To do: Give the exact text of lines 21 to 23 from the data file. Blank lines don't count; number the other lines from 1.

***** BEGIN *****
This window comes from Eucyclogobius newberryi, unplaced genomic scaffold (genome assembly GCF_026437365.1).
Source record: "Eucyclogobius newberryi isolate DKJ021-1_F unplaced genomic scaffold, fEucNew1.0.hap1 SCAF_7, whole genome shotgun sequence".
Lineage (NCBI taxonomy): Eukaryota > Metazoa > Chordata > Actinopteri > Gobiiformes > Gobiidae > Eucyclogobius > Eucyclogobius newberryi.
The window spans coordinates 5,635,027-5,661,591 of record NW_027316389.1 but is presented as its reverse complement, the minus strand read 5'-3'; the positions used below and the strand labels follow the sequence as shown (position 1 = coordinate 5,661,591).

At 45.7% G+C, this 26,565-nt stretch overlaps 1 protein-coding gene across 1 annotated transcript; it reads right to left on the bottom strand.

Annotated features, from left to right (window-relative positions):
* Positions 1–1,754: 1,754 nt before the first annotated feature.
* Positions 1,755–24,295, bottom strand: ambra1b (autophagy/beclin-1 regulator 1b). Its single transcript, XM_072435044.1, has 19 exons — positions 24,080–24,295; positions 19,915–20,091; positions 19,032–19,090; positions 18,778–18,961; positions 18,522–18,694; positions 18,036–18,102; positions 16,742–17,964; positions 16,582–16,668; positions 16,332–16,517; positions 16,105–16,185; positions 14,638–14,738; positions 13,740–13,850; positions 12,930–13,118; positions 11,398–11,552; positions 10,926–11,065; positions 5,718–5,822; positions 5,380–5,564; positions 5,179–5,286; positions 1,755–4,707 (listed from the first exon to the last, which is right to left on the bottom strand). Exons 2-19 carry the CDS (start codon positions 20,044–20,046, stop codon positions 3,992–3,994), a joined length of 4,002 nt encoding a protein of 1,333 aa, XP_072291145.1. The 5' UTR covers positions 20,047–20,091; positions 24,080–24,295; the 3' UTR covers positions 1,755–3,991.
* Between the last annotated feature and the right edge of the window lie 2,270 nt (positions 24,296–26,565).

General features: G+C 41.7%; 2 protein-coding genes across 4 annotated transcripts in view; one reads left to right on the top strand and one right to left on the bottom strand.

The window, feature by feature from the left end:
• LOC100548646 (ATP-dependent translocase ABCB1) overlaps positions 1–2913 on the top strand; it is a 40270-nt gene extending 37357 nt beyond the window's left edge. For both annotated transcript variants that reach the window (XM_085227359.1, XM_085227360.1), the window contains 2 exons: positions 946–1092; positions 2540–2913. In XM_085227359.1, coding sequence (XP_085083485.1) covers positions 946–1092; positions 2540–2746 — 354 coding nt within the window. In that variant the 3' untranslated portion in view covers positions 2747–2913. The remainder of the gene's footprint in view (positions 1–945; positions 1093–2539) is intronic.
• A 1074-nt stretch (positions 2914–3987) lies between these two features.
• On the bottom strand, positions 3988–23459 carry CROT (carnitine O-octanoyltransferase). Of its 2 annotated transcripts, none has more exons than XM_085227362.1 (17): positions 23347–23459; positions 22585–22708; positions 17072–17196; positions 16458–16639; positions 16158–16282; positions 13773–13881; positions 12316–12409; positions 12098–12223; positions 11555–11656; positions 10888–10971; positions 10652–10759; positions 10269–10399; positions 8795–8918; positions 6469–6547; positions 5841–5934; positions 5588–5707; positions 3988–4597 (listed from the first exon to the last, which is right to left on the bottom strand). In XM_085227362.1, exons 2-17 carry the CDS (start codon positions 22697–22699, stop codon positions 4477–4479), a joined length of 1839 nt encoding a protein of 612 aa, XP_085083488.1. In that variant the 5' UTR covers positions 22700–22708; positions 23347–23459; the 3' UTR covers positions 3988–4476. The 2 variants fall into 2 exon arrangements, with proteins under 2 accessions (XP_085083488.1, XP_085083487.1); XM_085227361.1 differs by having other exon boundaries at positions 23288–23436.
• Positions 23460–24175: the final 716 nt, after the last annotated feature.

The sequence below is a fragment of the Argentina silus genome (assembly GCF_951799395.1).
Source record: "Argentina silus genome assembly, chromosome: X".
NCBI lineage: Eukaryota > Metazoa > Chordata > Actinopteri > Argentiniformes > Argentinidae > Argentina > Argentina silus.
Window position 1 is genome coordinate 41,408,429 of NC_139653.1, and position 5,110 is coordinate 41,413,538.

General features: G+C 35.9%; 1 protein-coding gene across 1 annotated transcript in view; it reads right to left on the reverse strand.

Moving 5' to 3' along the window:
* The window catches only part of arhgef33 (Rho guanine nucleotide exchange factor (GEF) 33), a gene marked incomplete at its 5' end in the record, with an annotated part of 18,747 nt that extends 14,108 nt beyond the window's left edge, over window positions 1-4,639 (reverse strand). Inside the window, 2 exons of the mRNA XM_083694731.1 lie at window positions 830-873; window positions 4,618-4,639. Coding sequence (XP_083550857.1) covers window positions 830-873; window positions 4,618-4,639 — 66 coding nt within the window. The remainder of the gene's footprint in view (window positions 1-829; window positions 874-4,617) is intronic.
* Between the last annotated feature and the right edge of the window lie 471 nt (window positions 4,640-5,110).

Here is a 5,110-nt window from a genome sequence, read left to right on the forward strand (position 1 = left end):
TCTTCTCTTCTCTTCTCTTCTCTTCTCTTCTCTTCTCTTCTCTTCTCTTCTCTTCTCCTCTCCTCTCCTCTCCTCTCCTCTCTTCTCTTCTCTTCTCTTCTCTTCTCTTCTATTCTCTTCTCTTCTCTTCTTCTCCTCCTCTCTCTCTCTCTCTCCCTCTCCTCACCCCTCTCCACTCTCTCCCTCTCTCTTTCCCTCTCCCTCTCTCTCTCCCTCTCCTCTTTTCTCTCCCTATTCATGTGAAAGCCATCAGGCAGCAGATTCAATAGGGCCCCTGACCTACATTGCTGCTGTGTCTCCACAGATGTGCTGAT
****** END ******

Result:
Moving 5' to 3' along the window:
* The window catches only part of arhgef33 (Rho guanine nucleotide exchange factor (GEF) 33), a gene marked incomplete at its 5' end in the record, with an annotated part of 18,747 nt that extends 14,108 nt beyond the window's left edge, over window positions 1-4,639 (reverse strand). Inside the window, 2 exons of the mRNA XM_083694731.1 lie at window positions 830-873; window positions 4,618-4,639. Coding sequence (XP_083550857.1) covers window positions 830-873; window positions 4,618-4,639 — 66 coding nt within the window. The remainder of the gene's footprint in view (window positions 1-829; window positions 874-4,617) is intronic.
* Between the last annotated feature and the right edge of the window lie 471 nt (window positions 4,640-5,110).